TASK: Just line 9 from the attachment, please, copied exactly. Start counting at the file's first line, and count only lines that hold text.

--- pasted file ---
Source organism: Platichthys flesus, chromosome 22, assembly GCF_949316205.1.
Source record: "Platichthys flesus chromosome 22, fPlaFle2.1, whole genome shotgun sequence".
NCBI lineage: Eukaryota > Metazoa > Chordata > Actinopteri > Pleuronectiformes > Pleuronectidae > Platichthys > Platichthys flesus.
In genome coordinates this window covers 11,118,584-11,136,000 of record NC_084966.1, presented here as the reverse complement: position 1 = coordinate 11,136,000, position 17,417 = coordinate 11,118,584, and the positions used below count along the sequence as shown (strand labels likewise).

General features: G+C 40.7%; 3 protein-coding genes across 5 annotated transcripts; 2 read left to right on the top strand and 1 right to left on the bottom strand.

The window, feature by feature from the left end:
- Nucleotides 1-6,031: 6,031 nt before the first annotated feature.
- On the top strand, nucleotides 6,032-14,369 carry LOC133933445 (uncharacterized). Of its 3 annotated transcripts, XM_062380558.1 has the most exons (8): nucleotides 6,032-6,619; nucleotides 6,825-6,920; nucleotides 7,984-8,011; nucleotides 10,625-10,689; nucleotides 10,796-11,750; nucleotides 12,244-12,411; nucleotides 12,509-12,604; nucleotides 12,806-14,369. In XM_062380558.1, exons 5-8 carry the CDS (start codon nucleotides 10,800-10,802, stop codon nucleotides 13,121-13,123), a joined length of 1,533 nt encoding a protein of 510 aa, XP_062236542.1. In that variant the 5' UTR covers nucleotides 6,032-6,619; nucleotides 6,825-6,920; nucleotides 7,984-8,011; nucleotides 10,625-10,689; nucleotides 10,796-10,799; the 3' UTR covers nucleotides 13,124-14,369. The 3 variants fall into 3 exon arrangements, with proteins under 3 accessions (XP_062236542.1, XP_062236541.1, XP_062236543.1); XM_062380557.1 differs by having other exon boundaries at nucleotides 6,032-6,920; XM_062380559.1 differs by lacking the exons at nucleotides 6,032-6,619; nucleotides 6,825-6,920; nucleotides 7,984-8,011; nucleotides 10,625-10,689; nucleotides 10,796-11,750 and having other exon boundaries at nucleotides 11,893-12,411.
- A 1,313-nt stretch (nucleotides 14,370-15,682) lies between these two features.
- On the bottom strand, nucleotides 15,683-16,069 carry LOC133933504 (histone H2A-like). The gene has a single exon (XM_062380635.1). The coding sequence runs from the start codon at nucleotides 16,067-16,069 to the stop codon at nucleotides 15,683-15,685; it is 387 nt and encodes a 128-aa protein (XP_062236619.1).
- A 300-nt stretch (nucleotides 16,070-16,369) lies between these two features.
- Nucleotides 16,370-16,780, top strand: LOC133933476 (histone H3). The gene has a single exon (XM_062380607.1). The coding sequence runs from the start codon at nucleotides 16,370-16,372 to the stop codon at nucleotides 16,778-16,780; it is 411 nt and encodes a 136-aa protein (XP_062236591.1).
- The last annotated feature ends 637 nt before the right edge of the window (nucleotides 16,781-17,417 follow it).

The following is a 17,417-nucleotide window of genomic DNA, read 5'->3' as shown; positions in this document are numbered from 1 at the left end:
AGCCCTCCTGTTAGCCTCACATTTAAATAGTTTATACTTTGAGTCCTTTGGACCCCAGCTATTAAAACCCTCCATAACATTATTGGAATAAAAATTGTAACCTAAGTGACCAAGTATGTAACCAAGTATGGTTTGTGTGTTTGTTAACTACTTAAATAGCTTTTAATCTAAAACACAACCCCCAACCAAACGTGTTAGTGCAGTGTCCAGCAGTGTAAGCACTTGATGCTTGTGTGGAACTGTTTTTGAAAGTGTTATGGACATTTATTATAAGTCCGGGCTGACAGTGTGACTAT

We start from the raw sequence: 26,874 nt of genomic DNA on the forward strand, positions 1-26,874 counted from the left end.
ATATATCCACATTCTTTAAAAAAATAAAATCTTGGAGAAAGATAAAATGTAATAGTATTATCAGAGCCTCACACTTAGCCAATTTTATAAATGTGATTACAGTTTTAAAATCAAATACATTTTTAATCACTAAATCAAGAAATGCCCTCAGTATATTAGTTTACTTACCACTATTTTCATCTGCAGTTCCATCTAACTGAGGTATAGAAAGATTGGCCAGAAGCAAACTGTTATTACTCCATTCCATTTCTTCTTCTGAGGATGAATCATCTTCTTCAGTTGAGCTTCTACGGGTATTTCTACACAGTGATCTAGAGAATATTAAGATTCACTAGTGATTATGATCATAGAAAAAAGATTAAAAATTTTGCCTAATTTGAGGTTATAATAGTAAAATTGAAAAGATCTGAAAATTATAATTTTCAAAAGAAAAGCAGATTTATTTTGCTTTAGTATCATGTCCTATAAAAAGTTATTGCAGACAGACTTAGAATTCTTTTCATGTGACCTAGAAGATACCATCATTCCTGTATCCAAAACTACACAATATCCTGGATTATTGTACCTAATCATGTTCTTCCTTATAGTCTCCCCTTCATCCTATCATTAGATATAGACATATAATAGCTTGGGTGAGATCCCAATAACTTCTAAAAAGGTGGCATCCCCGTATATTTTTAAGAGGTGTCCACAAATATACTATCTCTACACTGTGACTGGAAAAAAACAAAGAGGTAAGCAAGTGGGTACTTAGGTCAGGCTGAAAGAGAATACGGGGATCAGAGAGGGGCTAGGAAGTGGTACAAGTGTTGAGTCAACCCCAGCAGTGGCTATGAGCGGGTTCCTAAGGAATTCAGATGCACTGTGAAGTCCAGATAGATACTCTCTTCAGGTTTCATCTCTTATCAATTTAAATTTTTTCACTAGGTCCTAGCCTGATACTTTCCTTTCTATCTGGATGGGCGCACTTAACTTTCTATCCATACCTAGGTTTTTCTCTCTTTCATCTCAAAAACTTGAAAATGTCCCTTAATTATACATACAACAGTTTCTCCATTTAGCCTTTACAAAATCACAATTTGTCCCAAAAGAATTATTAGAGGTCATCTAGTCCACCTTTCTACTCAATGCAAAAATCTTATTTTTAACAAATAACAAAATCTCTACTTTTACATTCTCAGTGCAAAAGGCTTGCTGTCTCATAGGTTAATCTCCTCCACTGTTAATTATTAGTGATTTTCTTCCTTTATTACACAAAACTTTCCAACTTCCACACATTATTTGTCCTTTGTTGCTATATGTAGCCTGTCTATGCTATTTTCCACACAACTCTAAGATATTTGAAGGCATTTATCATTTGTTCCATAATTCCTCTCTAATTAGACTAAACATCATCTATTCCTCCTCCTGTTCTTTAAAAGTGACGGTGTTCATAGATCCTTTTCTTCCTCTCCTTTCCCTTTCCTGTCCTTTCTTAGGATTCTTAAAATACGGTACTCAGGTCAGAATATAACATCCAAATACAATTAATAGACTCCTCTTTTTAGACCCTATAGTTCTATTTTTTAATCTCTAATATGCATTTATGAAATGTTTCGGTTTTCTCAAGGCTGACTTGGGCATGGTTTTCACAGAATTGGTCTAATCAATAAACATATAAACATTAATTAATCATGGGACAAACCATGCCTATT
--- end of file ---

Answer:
- A 1,313-nt stretch (nucleotides 14,370-15,682) lies between these two features.